Claire Koelsch Sand

Clare Koelsch Sand

Peanut Bag packaging

Compostable bags help meet zero-waste goals at closed-loop venues. Photo courtesy of Aramark.

Peanut Bag packaging

Compostable bags help meet zero-waste goals at closed-loop venues. Photo courtesy of Aramark.

Despite being a fraction of the $800 billion global packaging market, compostable packaging is gaining in popularity. Compostable packaging is processed into decayed organic material called compost, which can be used to fertilize soil. The nuanced role of compostable packaging, standards, and types of compostable packaging coalesce to achieve more sustainable food packaging.

Composting: Closed-Loop Versus Open-Loop

Compostable food packaging functions in two scenarios: closed-loop and open-loop. A closed-looped system (such as a stadium, university, business, etc.) is characterized by the control of food and packaging inputs as well as waste outputs. When food packaging is used, disposed of, and sorted for composting in a closed environment, compostable packaging can be a sustainable choice. To realize the sustainability benefit of compostable packaging, it is critical to connect the entire packaging value chain from compostable package production to the venue where it is used and collected with food scraps and ultimately composted in an industrial compost facility. An example of a successfully integrated value chain is at Arrowhead Stadium, the home of the Kansas City Chiefs. Foodservice provider Aramark provides peanuts from Hampton Farms in a compostable bag made of ecovio by BASF; a compostable heat seal layer; and NatureFlex by Futamura USA, a reverse-printed barrier layer laminated with Epotal by BASF, which is a compostable adhesive. A local composter, Missouri Organics, processes the compostable waste from this stadium. Zero-waste events, in which 90% of venue waste is either recyclable or compostable, are popular in many university stadiums.

Important challenges of closed-loop venues are that not all composters can process all the various types of compost or feedstocks and not all venues have a regional composter. Common composting feedstocks that may or may not be accepted for composting can include yard waste, industrial food from factories, residential food from homes, or food from venues. Compostable packaging for food-soiled applications is necessary to prevent contamination at the composting facility. For this reason, a composter is the most important stakeholder to ensure a successful end of life. The compostable packaging industry works throughout the value chain to ensure that compostable packaging can be processed in the region where the packaging is used.

To be used as a food packaging material, compostable packaging needs to align with existing food industry requirements.

Curbside collection of organic waste, an open-loop method, is in its infancy, and only 4% of U.S. households have access to curbside composting. The use of compostable packaging where compostable packaging collection and processing facilities do not exist is akin to availing recyclable containers before the existence of consumer education on recycling and infrastructure for collecting and recycling containers. Despite this, retailers such as PCC Community Markets, ASDA, and Delhaize are transitioning to compostable packaging as part of sustainability initiatives. In the European Union, separate collection of bio-waste, including yard waste, food/kitchen scraps, and in some cases, compostable packaging, will be mandatory by the end of 2023. It is likely that the infrastructure for collection and processing of compostable packaging will grow as successful localized programs show the benefits of organic waste diversion and the value of compost.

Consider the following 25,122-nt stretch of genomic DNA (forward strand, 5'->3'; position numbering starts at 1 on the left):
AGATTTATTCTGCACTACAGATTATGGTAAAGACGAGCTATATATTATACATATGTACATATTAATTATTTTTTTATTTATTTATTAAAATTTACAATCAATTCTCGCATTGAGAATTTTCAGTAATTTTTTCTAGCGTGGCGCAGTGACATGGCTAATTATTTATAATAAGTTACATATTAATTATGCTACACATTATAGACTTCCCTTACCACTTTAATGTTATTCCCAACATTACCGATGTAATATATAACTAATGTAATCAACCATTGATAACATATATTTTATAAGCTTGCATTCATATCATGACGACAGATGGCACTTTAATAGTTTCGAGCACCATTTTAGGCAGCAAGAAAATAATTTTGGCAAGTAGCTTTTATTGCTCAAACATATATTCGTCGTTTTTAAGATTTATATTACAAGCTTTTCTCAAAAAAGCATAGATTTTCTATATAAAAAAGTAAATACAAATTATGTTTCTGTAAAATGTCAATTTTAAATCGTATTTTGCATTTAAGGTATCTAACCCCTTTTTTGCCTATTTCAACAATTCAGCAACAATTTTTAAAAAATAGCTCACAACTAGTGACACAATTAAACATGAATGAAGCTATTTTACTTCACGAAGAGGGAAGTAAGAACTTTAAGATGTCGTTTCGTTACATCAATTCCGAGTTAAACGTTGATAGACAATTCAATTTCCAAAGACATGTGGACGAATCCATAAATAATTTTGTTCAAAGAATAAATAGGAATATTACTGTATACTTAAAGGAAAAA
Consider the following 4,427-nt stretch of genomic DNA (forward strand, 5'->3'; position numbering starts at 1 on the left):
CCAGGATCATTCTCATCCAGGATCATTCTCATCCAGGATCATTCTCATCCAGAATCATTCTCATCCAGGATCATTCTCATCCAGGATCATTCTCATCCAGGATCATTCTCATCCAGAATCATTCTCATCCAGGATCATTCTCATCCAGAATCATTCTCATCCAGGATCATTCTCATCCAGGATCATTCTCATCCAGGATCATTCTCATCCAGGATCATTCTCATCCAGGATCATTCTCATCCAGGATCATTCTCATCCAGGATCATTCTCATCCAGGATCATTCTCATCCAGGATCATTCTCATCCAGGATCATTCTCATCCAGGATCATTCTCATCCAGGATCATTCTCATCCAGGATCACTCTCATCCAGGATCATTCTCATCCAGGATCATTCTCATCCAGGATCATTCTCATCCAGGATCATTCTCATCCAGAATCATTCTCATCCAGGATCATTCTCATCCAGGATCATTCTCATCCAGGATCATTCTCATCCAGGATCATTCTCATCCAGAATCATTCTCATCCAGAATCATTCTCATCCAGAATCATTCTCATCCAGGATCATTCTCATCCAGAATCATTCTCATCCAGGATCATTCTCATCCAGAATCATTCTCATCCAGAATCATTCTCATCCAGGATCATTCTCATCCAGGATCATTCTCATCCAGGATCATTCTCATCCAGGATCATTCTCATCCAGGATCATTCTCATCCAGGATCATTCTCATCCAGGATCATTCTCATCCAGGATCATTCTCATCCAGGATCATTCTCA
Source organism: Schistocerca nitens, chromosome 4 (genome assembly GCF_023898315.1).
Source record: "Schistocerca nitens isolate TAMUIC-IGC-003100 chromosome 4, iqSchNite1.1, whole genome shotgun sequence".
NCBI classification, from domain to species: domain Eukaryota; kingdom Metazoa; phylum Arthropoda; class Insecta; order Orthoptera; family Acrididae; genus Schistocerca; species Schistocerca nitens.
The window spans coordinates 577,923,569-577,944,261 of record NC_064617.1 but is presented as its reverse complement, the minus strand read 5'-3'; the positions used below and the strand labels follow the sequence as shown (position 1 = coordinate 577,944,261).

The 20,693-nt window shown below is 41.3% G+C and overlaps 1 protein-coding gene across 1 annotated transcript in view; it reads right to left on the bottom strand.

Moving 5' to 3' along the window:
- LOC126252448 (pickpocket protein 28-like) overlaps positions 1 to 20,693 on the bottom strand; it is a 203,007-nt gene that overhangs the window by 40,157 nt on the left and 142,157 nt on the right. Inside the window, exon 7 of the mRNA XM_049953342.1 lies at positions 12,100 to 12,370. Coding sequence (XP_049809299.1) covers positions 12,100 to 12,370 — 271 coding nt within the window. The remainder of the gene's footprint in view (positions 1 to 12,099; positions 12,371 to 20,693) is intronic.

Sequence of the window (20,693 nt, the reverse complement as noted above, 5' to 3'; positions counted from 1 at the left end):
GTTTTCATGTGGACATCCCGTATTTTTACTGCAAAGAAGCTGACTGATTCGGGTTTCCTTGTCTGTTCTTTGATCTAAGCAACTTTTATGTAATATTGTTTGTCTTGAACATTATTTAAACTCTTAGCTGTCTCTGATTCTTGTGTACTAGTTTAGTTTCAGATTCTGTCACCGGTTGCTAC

In the absence of infrastructure to collect and process compostable packaging, home composting is often seen as an option. However, effective home composting of compostable packaging requires consumers to closely monitor their composting to ensure aerobic biodegradation. Proper moisture, oxygen, microbe activity, temperature, and pH are required to support the composting of packaging. For this reason, the efficacy of home composting varies, and packaging leaders are understandably wary of promoting the composting of packaging at home. Thus, compostable packaging is best handled in well-managed industrial facilities. As is the case with recycling, proper collection and sorting of organic waste is key for efficient and effective composting. Minimizing contamination is critical and requires clear consumer education to sort compostable, recyclable, waste-to-energy incinerable, landfillable, and reusable packaging; appropriate infrastructure must also be in place for proper collection.

The Sustainability of Compostable Polymers and Standards

A life cycle analysis (LCA) assesses the environmental impact of an entire packaging value chain from raw material extraction (from renewable sources such as trees and plants) to disposal (landfill, compost, or incineration) after potential reuse or recycling. An LCA assessment includes environmental indicators such as energy demand, greenhouse gas emissions, and water consumption. More recently, it has been used to assess the sustainability of compostable packaging. Although standardized LCA methods (ISO 14040 and ISO 4044) and simplified toolkits serve as general guides, the strengths and limitations of these LCAs for determining the overall sustainability of a package must be considered when interpreting the results.